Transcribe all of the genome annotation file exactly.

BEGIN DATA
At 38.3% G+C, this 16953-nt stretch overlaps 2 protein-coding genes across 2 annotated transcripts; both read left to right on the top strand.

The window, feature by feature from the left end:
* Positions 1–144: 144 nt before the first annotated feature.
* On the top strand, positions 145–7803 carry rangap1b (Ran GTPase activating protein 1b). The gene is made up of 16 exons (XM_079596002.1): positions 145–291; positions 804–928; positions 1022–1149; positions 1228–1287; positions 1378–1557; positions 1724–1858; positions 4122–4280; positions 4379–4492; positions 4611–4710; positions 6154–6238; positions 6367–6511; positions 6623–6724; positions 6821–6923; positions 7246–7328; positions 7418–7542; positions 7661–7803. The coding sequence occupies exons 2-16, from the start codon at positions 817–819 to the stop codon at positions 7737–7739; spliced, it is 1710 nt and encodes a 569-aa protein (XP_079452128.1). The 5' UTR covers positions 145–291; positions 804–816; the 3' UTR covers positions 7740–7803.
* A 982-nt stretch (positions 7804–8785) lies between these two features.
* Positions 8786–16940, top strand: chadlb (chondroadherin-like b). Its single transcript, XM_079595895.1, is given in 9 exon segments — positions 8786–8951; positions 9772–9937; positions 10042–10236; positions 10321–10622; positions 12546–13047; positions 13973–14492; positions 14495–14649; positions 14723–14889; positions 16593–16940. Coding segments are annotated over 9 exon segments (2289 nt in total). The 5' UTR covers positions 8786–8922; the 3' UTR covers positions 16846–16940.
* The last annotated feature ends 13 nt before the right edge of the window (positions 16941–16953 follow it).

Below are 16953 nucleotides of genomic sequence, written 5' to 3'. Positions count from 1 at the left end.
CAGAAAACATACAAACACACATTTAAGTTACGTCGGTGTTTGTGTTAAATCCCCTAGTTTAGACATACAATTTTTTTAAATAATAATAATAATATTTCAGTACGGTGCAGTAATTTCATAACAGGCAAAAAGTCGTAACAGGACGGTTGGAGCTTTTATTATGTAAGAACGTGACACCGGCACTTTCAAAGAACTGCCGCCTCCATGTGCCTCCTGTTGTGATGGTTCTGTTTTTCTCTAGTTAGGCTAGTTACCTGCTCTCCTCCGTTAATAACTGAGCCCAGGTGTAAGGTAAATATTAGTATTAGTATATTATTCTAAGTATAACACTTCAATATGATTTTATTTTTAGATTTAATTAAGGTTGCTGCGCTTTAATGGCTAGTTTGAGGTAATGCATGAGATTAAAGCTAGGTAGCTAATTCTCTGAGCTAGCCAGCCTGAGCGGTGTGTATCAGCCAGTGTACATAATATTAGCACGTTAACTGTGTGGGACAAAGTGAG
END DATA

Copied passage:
At 38.3% G+C, this 16953-nt stretch overlaps 2 protein-coding genes across 2 annotated transcripts; both read left to right on the top strand.

The window, feature by feature from the left end:
* Positions 1–144: 144 nt before the first annotated feature.
* On the top strand, positions 145–7803 carry rangap1b (Ran GTPase activating protein 1b). The gene is made up of 16 exons (XM_079596002.1): positions 145–291; positions 804–928; positions 1022–1149; positions 1228–1287; positions 1378–1557; positions 1724–1858; positions 4122–4280; positions 4379–4492; positions 4611–4710; positions 6154–6238; positions 6367–6511; positions 6623–6724; positions 6821–6923; positions 7246–7328; positions 7418–7542; positions 7661–7803. The coding sequence occupies exons 2-16, from the start codon at positions 817–819 to the stop codon at positions 7737–7739; spliced, it is 1710 nt and encodes a 569-aa protein (XP_079452128.1). The 5' UTR covers positions 145–291; positions 804–816; the 3' UTR covers positions 7740–7803.
* A 982-nt stretch (positions 7804–8785) lies between these two features.
* Positions 8786–16940, top strand: chadlb (chondroadherin-like b). Its single transcript, XM_079595895.1, is given in 9 exon segments — positions 8786–8951; positions 9772–9937; positions 10042–10236; positions 10321–10622; positions 12546–13047; positions 13973–14492; positions 14495–14649; positions 14723–14889; positions 16593–16940. Coding segments are annotated over 9 exon segments (2289 nt in total). The 5' UTR covers positions 8786–8922; the 3' UTR covers positions 16846–16940.
* The last annotated feature ends 13 nt before the right edge of the window (positions 16941–16953 follow it).

Below are 16953 nucleotides of genomic sequence, written 5' to 3'. Positions count from 1 at the left end.
CAGAAAACATACAAACACACATTTAAGTTACGTCGGTGTTTGTGTTAAATCCCCTAGTTTAGACATACAATTTTTTTAAATAATAATAATAATATTTCAGTACGGTGCAGTAATTTCATAACAGGCAAAAAGTCGTAACAGGACGGTTGGAGCTTTTATTATGTAAGAACGTGACACCGGCACTTTCAAAGAACTGCCGCCTCCATGTGCCTCCTGTTGTGATGGTTCTGTTTTTCTCTAGTTAGGCTAGTTACCTGCTCTCCTCCGTTAATAACTGAGCCCAGGTGTAAGGTAAATATTAGTATTAGTATATTATTCTAAGTATAACACTTCAATATGATTTTATTTTTAGATTTAATTAAGGTTGCTGCGCTTTAATGGCTAGTTTGAGGTAATGCATGAGATTAAAGCTAGGTAGCTAATTCTCTGAGCTAGCCAGCCTGAGCGGTGTGTATCAGCCAGTGTACATAATATTAGCACGTTAACTGTGTGGGACAAAGTGAG